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Develop Don't Destroy (Brooklyn), Inc. v. Empire State Development Corp.

Supreme Court, New York County

September 20, 2013

Develop Don't Destroy (Brooklyn), Inc., et al., Petitioners,
Empire State Development Corporation, FOREST CITY RATNER COMPANIES, LLC, Respondents.

Unpublished Opinion

Counsel for Petitioner(s): Jeffrey S. Baker, Young Sommer Ward Ritzenberg Baker & Moore LLC, Executive Woods, Counsel for Respondent(s):

Philip E. Karmel, Bryan Cave LLP, Jeffrey L. Braun, Richard G. Leland, Fried, Frank, Harris, Shriver & Jacobson


Petitioners Develop Don't Destroy (Brooklyn), Inc. (DDDB) and Prospect Heights Neighborhood Development Council, Inc. (PHNDC) move, under the New York State Equal Access to Justice Act (EAJA) (CPLR 8601), for payment by respondent Empire State Development Corporation (ESDC) of attorney's fees and expenses incurred by petitioners in prosecuting these Article 78 proceedings. [1] The DDDB petitioners seek $169, 626.00 in fees (not including the fees associated with the instant motion). The PHNDC petitioners seek $146, 000.00 in fees and $7, 900.00 in expenses.

Petitioners commenced these Article 78 proceedings to challenge the ESDC's affirmance, in September 2009, of a Modified General Project Plan (MGPP) for the Atlantic Yards Project in Brooklyn. They argued that the ESDC failed to comply with the State Environmental Quality Review Act (SEQRA) by affirming the MGPP without requiring a Supplemental Environmental Impact Statement (SEIS). Petitioners' claims in this proceeding are discussed at length in three prior decisions to which the court refers. (See 26 Misc.3d 1236 [A] [2010], 2010 NY Misc. Lexis 518 [denying petition], 30 Misc.3d 616 [2010] [granting reargument and remanding for further findings]; 33 Misc.3d 330 [2011] [granting petition and requiring SEIS], affd 94 A.D.3d 508 [1st Dept 2012].)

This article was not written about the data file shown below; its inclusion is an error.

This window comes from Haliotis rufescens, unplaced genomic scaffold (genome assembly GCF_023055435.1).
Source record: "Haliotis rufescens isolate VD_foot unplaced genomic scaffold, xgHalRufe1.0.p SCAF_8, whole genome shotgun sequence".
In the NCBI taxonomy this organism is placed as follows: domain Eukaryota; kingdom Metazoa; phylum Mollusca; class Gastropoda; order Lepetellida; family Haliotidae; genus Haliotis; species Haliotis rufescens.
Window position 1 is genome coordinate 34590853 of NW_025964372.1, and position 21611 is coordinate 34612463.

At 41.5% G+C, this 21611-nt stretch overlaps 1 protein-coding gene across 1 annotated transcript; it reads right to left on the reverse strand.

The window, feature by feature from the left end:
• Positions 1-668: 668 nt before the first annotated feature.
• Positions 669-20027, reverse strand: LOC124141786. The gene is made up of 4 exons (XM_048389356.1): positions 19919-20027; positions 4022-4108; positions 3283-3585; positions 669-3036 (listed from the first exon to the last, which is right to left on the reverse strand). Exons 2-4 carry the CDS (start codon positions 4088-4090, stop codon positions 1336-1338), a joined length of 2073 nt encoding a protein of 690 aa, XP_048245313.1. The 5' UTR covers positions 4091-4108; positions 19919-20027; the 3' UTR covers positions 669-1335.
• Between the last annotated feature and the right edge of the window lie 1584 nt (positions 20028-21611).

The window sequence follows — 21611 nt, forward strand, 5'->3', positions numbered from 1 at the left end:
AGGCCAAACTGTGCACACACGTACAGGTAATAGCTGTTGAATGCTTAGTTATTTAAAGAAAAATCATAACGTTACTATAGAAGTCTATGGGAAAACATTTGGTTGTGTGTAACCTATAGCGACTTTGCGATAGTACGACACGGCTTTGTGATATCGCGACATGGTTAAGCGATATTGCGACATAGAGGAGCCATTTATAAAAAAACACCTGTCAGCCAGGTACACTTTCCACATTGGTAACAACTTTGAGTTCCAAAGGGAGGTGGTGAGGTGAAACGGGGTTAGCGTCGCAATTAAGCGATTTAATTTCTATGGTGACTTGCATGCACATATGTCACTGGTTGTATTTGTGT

Petitioners claim that they are prevailing parties in this proceeding, and are therefore entitled to attorney's fees and expenses under the EAJA. (Baker Aff. In Support ¶ 2; Butzel Aff. In Support ¶ 10.) Respondent argues that petitioners are not entitled to attorney fees under the EAJA because the proceeding was not a "civil action brought against the state." In addition, respondent argues that petitioners are not prevailing parties within the meaning of the EAJA, and that the ESDC's position in the Article 78 proceeding was "substantially justified." (Resp.'s Memo. Of Law In Opp. at 1.)

Applicability of the EAJA

The EAJA provides, in pertinent part, that "a court shall award to a prevailing party, other than the state, fees and other expenses incurred by such party in any civil action brought against the state, unless the court finds that the position of the state was substantially justified or that special circumstances make an award unjust." (CPLR 8601 [a].) Under the EAJA, " [s]tate' means the state or any of its agencies or any of its officials acting in his or her official capacity." (CPLR 8602 [g].)

The EAJA "was enacted to improv[e] access to justice for individuals and businesses who may not have the resources to sustain a long legal battle against an agency that is acting without justification.'" (Matter of New York State Clinical Lab. Assn. v Kaladjian, 85 N.Y.2d 346, 351 [1995], quoting Governor's Approval Mem, L 1989, ch 770, 1989 NY Legis Ann, at 336.) The State EAJA is modeled after the Federal Equal Access to Justice Act (28 USC § 2412[d] [1] [A]). Like its Federal counterpart, the EAJA, with exceptions not here relevant, applies to "any civil action or proceeding brought to seek judicial review of an action of the state...." (CPLR 8602 [a].)